Posts Tagged ‘Carbon Dioxide’


More pie in the sky from the green lobby. No sign here of how the hydrogen would be produced in sufficient quantities to replace all the world’s fuels. A bunch of wind turbines and solar installations would barely begin to do it, given they’re already fully occupied with ever-increasing electricity demand. If ‘infrastructure investment in storage might cost around $637 billion by 2050’, who would be willing to pay such eye-watering sums?
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Carbon-free hydrogen production could significantly lower greenhouse gas emissions in power generation and manufacturing, but it will require a mammoth and long-term financial commitment to become cost competitive, says Power Engineering.

This is according to a new report by BloombergNEF. The research wing of media giant Bloomberg is focused on next-generation energy technologies which also reduce carbon emissions.

Hydrogen can be a zero-carbon substitute for fossil fuels. Companies such as Mitsubishi Hitachi Power Systems (MHPS), GE, Siemens and Ansaldo Energia already are working on programs to blend hydrogen into their turbine fuel mixes.

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The most optimistic estimate of the advocates is 14% of total US energy supply from (manufactured) hydrogen by 2050. But why would it be worth the cost and effort, even if it could be done? Claims it would ‘strengthen the economy’ seem hard to justify, as hydrogen production is more expensive than that of fuels in use now.

A coalition of major oil & gas, power, automotive, fuel cell, and hydrogen companies have developed and released the full new report, a “Road Map to a US Hydrogen Economy”, reports Green Car Congress.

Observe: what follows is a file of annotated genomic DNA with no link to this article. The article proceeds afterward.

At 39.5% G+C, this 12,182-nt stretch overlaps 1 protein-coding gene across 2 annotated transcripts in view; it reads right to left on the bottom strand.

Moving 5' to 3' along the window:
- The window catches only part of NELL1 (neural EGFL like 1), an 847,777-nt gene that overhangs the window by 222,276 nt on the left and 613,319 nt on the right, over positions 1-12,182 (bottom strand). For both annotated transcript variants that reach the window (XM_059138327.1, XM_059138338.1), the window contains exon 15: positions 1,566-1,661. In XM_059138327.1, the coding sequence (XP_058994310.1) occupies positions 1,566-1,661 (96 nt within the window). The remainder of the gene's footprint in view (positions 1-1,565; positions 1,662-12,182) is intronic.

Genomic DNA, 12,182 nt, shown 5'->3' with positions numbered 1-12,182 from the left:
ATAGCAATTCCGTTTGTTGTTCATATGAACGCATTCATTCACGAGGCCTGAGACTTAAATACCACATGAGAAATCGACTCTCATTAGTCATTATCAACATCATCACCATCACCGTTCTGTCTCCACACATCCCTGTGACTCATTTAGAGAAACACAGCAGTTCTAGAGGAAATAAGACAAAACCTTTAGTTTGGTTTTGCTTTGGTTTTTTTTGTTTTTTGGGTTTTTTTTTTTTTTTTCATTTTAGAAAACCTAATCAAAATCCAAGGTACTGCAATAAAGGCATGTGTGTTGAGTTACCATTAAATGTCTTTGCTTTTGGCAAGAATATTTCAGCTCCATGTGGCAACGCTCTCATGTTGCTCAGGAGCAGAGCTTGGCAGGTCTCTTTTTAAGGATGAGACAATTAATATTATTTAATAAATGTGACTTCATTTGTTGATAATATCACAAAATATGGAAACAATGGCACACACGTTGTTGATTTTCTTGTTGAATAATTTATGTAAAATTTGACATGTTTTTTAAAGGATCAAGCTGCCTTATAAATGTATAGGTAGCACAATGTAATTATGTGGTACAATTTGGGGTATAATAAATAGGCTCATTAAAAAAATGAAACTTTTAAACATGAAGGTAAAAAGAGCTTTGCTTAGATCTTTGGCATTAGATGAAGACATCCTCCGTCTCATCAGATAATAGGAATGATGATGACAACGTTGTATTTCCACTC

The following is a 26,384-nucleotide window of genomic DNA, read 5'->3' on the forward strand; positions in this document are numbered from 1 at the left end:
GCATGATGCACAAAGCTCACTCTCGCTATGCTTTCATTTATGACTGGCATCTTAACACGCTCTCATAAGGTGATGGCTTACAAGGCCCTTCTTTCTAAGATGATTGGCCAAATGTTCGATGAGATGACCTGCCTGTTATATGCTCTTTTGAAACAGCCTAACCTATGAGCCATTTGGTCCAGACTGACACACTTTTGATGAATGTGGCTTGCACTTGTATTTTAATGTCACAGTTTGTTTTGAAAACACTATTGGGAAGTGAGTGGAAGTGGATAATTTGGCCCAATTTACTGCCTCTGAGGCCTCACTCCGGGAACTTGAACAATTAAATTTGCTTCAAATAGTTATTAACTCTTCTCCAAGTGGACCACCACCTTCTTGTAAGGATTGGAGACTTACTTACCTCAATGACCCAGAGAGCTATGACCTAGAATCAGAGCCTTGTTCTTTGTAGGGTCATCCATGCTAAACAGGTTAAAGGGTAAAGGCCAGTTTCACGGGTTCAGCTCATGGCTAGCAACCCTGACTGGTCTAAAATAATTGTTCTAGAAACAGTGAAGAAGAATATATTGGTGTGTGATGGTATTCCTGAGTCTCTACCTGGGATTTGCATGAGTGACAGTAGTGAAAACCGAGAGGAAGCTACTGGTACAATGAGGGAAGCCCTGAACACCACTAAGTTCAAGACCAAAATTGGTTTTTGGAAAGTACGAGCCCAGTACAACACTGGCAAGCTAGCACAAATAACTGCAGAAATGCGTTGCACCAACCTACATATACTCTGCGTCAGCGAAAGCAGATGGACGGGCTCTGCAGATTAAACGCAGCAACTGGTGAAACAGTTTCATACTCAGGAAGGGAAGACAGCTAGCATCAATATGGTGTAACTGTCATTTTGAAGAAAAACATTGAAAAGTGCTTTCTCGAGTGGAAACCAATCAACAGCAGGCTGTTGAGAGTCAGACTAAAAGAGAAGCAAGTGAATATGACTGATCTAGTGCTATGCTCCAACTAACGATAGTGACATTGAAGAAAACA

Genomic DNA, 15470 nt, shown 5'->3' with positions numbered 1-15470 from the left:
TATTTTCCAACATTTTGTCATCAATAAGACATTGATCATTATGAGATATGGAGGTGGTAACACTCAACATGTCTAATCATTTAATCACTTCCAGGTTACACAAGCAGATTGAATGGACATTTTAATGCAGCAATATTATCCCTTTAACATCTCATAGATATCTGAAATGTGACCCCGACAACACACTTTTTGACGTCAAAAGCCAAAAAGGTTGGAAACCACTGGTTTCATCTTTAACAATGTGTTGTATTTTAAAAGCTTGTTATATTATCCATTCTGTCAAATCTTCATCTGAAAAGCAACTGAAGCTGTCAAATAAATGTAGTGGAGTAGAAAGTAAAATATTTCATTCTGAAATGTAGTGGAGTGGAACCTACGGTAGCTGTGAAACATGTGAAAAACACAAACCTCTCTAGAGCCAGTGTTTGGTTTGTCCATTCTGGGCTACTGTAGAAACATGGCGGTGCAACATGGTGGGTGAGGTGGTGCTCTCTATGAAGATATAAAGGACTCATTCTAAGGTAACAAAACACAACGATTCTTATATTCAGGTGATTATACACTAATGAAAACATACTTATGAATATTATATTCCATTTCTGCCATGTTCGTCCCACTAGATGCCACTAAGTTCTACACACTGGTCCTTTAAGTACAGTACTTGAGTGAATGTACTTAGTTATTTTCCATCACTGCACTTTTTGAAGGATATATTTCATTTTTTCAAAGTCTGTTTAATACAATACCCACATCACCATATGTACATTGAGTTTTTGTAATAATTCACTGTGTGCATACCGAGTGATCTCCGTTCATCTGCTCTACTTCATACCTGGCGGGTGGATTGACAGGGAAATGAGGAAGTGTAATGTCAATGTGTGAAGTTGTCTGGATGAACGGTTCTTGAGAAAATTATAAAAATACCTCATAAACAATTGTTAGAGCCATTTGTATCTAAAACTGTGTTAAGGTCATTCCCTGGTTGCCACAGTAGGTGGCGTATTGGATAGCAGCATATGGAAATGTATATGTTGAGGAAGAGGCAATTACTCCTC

The Road Map stresses the versatility of hydrogen as an enabler of the renewable energy system; an energy vector that can be transported and stored; and a fuel for the transportation sector, heating of buildings and providing heat and feedstock to industry.

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That’s easy – there is no plan. Plenty of bluster, arm-waving and rash promises though. But the realities of engineering, economics, logistics and so on can’t be wished away.
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Berkeley, CA, Takoma Park, MD and other cities; California, Connecticut, New York, Virginia and other states; Germany, England and other countries; the European Union – all plan to banish oil, natural gas and coal within 10, 20 or 30 years, writes Paul Driessen @ Eurasia Review.

A number of US states have joined Regional Greenhouse Gas Initiatives and proudly say We Are Still In … the Paris climate treaty, no matter what President Trump says or does.

Forget the headlines and models, and look at hurricane, tornado, sea level and other historic records. There is no crisis, no unprecedented warming or weather events, certainly nothing that proves humans have replaced the powerful natural forces that have always driven climate changes and weather events.

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They must be hoping to bludgeon people into accepting the ‘climate neutral’ nonsense if they keep spouting it for long enough. Any government that says “you can’t fly anywhere on holiday any more” isn’t going to last long.

The UK cannot reach net zero before 2050 unless people stop flying and eating red meat, a report says.

But it warns that the British public do not look ready to take such steps and substantially change their lifestyle, says BBC News.